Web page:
Republican congressman accused of sexual harassment won't seek reelection

Republican congressman accused of sexual harassment won't seek reelection

U.S. Rep. Blake Farenthold, R-Texas' 27th District, will retire at the end of his term and will not see re-election in 2018, two GOP sources confirmed to NBC News Thursday morning. Al Franken (D., Minn.) and Rep. John Conyers (D., Mich.) also announcing they were stepping down over the past month for misconduct.

Michael Rekola told CNN that Farenthold said, "Better have your fiancée blow you before she walks down the aisle - it will be the last time", shortly before he was married. Steve Stivers, the chairman of the National Republican Congressional Committee, Wednesday.

But sexual jokes were a constant in Farenthold's office, she said, as well as comments about women's appearances, including which congresswomen Farenthold found to be unattractive.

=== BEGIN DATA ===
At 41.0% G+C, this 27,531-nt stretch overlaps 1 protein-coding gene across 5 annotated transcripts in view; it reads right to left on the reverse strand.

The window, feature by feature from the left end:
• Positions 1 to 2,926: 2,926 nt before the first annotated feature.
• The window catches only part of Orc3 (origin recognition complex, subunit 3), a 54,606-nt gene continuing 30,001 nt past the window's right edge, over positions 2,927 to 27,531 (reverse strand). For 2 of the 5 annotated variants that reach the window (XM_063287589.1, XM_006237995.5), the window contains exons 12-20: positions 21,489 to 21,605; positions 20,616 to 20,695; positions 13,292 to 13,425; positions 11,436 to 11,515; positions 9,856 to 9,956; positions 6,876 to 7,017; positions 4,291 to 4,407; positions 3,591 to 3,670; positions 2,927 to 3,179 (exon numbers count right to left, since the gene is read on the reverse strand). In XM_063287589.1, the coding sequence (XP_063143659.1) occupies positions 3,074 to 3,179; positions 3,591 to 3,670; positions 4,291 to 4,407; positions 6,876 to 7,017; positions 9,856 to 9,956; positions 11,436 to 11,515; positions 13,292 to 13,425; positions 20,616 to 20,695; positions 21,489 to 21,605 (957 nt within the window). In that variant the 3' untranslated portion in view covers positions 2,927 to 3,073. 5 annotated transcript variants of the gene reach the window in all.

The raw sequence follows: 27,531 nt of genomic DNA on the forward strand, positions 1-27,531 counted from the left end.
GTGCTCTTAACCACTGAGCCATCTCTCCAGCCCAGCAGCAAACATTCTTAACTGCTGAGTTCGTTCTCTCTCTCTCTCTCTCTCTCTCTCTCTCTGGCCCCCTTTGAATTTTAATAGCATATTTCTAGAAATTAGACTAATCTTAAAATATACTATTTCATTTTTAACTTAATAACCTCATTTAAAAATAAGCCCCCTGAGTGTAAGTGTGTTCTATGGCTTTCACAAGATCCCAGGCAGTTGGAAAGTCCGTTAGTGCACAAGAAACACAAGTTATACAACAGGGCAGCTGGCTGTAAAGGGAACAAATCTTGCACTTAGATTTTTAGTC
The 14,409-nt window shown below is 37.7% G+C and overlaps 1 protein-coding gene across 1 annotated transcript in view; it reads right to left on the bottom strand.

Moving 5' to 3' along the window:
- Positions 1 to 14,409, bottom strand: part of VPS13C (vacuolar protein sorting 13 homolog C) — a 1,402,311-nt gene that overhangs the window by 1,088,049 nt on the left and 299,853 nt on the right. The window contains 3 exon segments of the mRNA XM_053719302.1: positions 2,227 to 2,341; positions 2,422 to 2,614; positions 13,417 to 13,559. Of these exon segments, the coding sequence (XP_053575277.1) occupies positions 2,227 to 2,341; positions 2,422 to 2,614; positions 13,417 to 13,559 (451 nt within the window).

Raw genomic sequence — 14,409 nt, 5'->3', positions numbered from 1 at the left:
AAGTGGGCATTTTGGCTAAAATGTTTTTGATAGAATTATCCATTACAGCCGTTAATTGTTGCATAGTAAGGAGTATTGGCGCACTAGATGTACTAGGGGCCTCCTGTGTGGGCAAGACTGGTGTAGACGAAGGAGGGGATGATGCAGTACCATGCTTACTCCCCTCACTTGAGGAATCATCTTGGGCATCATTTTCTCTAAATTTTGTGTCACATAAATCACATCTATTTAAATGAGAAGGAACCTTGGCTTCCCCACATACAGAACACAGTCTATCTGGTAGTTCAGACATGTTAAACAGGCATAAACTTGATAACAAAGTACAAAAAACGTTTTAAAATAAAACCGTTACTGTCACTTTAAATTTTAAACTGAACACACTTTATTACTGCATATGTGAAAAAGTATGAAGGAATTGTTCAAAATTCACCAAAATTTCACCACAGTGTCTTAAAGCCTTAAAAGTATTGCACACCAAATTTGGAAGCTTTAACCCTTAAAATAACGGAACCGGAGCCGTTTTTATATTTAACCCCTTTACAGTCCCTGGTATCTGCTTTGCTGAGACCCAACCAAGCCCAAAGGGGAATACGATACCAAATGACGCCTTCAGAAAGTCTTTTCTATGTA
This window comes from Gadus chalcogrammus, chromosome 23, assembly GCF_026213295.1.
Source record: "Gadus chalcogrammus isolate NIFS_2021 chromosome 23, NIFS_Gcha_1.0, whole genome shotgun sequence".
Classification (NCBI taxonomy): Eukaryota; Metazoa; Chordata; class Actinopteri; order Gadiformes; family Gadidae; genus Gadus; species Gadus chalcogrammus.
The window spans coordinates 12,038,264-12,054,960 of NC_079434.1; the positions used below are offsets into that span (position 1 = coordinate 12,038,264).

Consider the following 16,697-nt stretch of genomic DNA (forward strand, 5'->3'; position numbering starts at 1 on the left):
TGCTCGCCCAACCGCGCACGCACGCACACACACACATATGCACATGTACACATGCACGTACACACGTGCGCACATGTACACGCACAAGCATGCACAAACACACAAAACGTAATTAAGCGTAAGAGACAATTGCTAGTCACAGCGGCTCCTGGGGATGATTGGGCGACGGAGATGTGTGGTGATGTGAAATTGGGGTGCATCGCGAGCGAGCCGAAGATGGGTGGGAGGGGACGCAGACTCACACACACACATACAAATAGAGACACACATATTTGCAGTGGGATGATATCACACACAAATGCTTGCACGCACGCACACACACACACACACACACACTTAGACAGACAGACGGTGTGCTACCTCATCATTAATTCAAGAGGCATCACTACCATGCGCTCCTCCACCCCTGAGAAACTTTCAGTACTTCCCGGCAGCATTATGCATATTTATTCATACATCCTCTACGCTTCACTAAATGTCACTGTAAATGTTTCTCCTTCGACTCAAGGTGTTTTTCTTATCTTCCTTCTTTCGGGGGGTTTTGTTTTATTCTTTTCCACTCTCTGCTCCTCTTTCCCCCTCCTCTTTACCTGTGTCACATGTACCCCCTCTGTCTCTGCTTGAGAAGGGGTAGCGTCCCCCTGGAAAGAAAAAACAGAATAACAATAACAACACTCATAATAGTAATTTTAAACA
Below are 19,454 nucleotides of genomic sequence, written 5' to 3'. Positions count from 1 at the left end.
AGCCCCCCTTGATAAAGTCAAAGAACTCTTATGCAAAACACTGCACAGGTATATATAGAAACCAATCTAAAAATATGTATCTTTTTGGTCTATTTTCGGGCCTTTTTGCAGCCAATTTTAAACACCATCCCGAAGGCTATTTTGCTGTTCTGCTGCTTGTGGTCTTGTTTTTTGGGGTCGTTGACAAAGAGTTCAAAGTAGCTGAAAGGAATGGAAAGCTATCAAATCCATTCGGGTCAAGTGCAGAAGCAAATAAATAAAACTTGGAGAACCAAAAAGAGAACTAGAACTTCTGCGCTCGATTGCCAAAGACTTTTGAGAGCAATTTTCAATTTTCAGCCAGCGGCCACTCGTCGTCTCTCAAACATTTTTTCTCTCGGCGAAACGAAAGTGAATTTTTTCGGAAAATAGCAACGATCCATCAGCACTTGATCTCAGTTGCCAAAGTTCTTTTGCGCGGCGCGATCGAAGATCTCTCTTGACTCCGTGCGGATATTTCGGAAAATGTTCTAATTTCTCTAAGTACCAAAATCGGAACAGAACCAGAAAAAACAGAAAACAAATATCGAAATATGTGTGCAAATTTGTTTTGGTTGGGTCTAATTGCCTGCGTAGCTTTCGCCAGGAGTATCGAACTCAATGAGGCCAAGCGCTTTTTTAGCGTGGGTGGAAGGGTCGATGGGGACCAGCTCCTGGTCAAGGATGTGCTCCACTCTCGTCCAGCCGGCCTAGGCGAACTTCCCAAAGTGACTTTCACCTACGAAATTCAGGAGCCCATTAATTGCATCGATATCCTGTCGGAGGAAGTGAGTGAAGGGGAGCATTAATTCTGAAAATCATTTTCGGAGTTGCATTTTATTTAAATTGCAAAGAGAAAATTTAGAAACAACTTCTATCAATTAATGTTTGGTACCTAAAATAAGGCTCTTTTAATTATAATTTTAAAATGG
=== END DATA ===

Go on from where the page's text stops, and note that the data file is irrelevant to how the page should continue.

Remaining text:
Farenthold would not confirm that the $84,000 payment, from a Treasury Department fund used to settle workplace complaints against lawmakers, was from his office.

The letter goes on to explain how the Office of Congressional Ethics, after an extensive investigation, voted unanimously to dismiss the sexual harassment claims against Farenthold by a former staffer, Lauren Greene. Peace said the congressman would throw objects in angry bursts, and sometimes wipe all of the objects off of his desk, leaving aides scrambling to clean up the mess.

Inside Elections with Nathan L. Gonzales rates the race for the 27th District Solid Republican.



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